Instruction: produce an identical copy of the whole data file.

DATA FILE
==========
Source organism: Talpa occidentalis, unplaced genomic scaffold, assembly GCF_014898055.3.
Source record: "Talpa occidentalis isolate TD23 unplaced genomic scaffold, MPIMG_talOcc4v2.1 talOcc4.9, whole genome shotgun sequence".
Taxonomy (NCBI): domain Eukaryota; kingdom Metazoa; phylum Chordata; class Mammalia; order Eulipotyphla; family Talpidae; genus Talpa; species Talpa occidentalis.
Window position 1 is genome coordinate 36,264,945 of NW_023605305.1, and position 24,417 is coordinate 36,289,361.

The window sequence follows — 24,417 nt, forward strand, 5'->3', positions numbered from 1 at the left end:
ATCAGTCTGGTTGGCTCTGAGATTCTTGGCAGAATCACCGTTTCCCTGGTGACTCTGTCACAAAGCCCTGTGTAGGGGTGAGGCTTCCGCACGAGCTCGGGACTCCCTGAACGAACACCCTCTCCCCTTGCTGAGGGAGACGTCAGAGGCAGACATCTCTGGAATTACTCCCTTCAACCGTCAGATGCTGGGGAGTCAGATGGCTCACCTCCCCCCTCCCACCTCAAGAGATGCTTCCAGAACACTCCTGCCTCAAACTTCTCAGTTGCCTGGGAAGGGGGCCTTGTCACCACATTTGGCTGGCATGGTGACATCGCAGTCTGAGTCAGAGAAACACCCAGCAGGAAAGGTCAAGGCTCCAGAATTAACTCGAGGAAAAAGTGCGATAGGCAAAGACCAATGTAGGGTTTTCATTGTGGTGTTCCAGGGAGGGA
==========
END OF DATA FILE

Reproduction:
Source organism: Talpa occidentalis, unplaced genomic scaffold, assembly GCF_014898055.3.
Source record: "Talpa occidentalis isolate TD23 unplaced genomic scaffold, MPIMG_talOcc4v2.1 talOcc4.9, whole genome shotgun sequence".
Taxonomy (NCBI): domain Eukaryota; kingdom Metazoa; phylum Chordata; class Mammalia; order Eulipotyphla; family Talpidae; genus Talpa; species Talpa occidentalis.
Window position 1 is genome coordinate 36,264,945 of NW_023605305.1, and position 24,417 is coordinate 36,289,361.

The window sequence follows — 24,417 nt, forward strand, 5'->3', positions numbered from 1 at the left end:
ATCAGTCTGGTTGGCTCTGAGATTCTTGGCAGAATCACCGTTTCCCTGGTGACTCTGTCACAAAGCCCTGTGTAGGGGTGAGGCTTCCGCACGAGCTCGGGACTCCCTGAACGAACACCCTCTCCCCTTGCTGAGGGAGACGTCAGAGGCAGACATCTCTGGAATTACTCCCTTCAACCGTCAGATGCTGGGGAGTCAGATGGCTCACCTCCCCCCTCCCACCTCAAGAGATGCTTCCAGAACACTCCTGCCTCAAACTTCTCAGTTGCCTGGGAAGGGGGCCTTGTCACCACATTTGGCTGGCATGGTGACATCGCAGTCTGAGTCAGAGAAACACCCAGCAGGAAAGGTCAAGGCTCCAGAATTAACTCGAGGAAAAAGTGCGATAGGCAAAGACCAATGTAGGGTTTTCATTGTGGTGTTCCAGGGAGGGA